Quantifying protein densities on cell membranes using super-resolution optical fluctuation imaging

Nature Communications
Tomáš LukešMarek Cebecauer

Abstract

Quantitative approaches for characterizing molecular organization of cell membrane molecules under physiological and pathological conditions profit from recently developed super-resolution imaging techniques. Current tools employ statistical algorithms to determine clusters of molecules based on single-molecule localization microscopy (SMLM) data. These approaches are limited by the ability of SMLM techniques to identify and localize molecules in densely populated areas and experimental conditions of sample preparation and image acquisition. We have developed a robust, model-free, quantitative clustering analysis to determine the distribution of membrane molecules that excels in densely labeled areas and is tolerant to various experimental conditions, i.e. multiple-blinking or high blinking rates. The method is based on a TIRF microscope followed by a super-resolution optical fluctuation imaging (SOFI) analysis. The effectiveness and robustness of the method is validated using simulated and experimental data investigating nanoscale distribution of CD4 glycoprotein mutants in the plasma membrane of T cells.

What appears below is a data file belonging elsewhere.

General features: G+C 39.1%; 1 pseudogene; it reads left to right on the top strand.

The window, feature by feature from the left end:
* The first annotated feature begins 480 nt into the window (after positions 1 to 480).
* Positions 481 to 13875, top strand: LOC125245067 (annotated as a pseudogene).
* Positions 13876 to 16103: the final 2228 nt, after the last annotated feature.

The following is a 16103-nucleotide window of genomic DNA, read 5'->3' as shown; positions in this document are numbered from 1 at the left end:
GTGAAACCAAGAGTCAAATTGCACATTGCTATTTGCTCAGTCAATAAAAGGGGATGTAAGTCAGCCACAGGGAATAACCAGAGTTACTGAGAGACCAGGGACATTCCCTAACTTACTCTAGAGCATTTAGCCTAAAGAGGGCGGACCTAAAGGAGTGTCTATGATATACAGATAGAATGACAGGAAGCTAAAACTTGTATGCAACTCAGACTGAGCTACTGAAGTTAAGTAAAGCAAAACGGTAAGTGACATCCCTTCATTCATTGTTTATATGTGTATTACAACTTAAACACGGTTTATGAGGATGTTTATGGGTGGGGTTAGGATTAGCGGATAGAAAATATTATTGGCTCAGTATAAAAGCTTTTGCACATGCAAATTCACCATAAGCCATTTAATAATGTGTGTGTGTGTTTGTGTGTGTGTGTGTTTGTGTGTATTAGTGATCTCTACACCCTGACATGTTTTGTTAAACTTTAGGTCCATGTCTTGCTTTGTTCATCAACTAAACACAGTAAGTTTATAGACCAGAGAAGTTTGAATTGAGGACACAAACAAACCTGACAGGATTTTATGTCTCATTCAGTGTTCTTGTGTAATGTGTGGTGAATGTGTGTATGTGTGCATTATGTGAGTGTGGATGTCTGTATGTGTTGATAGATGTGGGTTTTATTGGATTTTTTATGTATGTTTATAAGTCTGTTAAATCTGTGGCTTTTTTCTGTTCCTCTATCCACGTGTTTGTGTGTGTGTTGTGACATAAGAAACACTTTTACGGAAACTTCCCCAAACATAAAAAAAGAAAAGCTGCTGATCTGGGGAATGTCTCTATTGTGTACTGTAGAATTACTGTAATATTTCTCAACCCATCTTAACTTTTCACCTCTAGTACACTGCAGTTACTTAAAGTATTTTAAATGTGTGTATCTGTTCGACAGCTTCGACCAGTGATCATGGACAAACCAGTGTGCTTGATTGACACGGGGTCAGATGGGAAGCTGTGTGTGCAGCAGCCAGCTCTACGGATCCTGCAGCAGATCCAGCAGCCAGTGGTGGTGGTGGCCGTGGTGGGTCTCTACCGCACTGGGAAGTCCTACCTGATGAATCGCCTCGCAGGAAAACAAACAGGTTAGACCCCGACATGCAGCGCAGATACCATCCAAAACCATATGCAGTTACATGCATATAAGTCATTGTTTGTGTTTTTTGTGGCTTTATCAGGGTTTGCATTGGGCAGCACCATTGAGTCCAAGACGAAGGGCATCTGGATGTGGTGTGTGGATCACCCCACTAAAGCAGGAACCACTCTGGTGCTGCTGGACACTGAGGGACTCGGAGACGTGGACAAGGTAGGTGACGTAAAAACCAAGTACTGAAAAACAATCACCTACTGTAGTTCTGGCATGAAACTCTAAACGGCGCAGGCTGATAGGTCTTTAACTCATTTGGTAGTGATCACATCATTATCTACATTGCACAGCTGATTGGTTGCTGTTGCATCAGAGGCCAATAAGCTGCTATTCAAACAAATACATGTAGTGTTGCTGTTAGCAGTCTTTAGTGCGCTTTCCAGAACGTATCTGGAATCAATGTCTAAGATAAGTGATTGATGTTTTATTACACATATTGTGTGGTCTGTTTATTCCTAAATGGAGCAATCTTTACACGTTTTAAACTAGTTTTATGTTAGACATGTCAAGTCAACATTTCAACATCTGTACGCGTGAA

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Methods Mentioned

BETA
fluorescence microscopy
transfection

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